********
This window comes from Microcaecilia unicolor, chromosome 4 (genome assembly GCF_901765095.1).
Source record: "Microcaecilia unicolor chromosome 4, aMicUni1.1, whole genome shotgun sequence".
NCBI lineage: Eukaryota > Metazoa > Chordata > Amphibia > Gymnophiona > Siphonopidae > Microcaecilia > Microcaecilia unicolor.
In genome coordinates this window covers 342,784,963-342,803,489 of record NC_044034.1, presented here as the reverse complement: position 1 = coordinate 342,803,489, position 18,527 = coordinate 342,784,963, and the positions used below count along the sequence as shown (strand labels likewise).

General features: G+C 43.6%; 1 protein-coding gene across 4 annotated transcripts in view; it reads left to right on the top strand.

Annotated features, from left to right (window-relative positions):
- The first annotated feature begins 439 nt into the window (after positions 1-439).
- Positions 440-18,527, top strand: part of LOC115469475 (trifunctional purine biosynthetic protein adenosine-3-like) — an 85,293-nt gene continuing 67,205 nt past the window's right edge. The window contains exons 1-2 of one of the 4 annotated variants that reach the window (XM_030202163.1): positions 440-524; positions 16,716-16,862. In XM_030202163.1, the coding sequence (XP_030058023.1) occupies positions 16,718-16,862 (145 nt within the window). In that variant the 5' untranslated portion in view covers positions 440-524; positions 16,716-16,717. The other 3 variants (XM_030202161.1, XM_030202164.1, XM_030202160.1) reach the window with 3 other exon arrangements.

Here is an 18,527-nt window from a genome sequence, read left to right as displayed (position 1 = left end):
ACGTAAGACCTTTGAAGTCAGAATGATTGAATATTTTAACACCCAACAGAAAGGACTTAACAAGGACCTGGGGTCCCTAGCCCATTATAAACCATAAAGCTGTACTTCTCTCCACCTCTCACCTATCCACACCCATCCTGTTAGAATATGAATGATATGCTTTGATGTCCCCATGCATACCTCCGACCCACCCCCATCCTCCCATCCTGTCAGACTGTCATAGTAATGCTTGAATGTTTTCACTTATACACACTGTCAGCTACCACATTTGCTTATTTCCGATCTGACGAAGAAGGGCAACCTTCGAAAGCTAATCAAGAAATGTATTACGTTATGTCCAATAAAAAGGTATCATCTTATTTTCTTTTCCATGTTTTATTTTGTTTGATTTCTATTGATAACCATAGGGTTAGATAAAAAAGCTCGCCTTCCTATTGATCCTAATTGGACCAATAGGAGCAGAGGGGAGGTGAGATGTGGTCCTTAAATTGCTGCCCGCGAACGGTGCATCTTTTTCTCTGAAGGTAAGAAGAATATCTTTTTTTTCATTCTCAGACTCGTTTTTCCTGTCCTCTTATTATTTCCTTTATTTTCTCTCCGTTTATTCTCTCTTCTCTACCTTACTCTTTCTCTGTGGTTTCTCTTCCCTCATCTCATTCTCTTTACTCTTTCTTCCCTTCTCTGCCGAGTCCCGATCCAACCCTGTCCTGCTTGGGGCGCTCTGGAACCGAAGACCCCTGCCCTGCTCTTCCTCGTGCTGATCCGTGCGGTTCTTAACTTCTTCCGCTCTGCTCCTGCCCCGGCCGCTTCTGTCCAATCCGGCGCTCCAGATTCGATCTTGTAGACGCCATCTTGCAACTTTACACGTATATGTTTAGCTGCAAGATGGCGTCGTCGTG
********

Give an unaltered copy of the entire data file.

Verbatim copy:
This window comes from Microcaecilia unicolor, chromosome 4 (genome assembly GCF_901765095.1).
Source record: "Microcaecilia unicolor chromosome 4, aMicUni1.1, whole genome shotgun sequence".
NCBI lineage: Eukaryota > Metazoa > Chordata > Amphibia > Gymnophiona > Siphonopidae > Microcaecilia > Microcaecilia unicolor.
In genome coordinates this window covers 342,784,963-342,803,489 of record NC_044034.1, presented here as the reverse complement: position 1 = coordinate 342,803,489, position 18,527 = coordinate 342,784,963, and the positions used below count along the sequence as shown (strand labels likewise).

General features: G+C 43.6%; 1 protein-coding gene across 4 annotated transcripts in view; it reads left to right on the top strand.

Annotated features, from left to right (window-relative positions):
- The first annotated feature begins 439 nt into the window (after positions 1-439).
- Positions 440-18,527, top strand: part of LOC115469475 (trifunctional purine biosynthetic protein adenosine-3-like) — an 85,293-nt gene continuing 67,205 nt past the window's right edge. The window contains exons 1-2 of one of the 4 annotated variants that reach the window (XM_030202163.1): positions 440-524; positions 16,716-16,862. In XM_030202163.1, the coding sequence (XP_030058023.1) occupies positions 16,718-16,862 (145 nt within the window). In that variant the 5' untranslated portion in view covers positions 440-524; positions 16,716-16,717. The other 3 variants (XM_030202161.1, XM_030202164.1, XM_030202160.1) reach the window with 3 other exon arrangements.

Here is an 18,527-nt window from a genome sequence, read left to right as displayed (position 1 = left end):
ACGTAAGACCTTTGAAGTCAGAATGATTGAATATTTTAACACCCAACAGAAAGGACTTAACAAGGACCTGGGGTCCCTAGCCCATTATAAACCATAAAGCTGTACTTCTCTCCACCTCTCACCTATCCACACCCATCCTGTTAGAATATGAATGATATGCTTTGATGTCCCCATGCATACCTCCGACCCACCCCCATCCTCCCATCCTGTCAGACTGTCATAGTAATGCTTGAATGTTTTCACTTATACACACTGTCAGCTACCACATTTGCTTATTTCCGATCTGACGAAGAAGGGCAACCTTCGAAAGCTAATCAAGAAATGTATTACGTTATGTCCAATAAAAAGGTATCATCTTATTTTCTTTTCCATGTTTTATTTTGTTTGATTTCTATTGATAACCATAGGGTTAGATAAAAAAGCTCGCCTTCCTATTGATCCTAATTGGACCAATAGGAGCAGAGGGGAGGTGAGATGTGGTCCTTAAATTGCTGCCCGCGAACGGTGCATCTTTTTCTCTGAAGGTAAGAAGAATATCTTTTTTTTCATTCTCAGACTCGTTTTTCCTGTCCTCTTATTATTTCCTTTATTTTCTCTCCGTTTATTCTCTCTTCTCTACCTTACTCTTTCTCTGTGGTTTCTCTTCCCTCATCTCATTCTCTTTACTCTTTCTTCCCTTCTCTGCCGAGTCCCGATCCAACCCTGTCCTGCTTGGGGCGCTCTGGAACCGAAGACCCCTGCCCTGCTCTTCCTCGTGCTGATCCGTGCGGTTCTTAACTTCTTCCGCTCTGCTCCTGCCCCGGCCGCTTCTGTCCAATCCGGCGCTCCAGATTCGATCTTGTAGACGCCATCTTGCAACTTTACACGTATATGTTTAGCTGCAAGATGGCGTCGTCGTG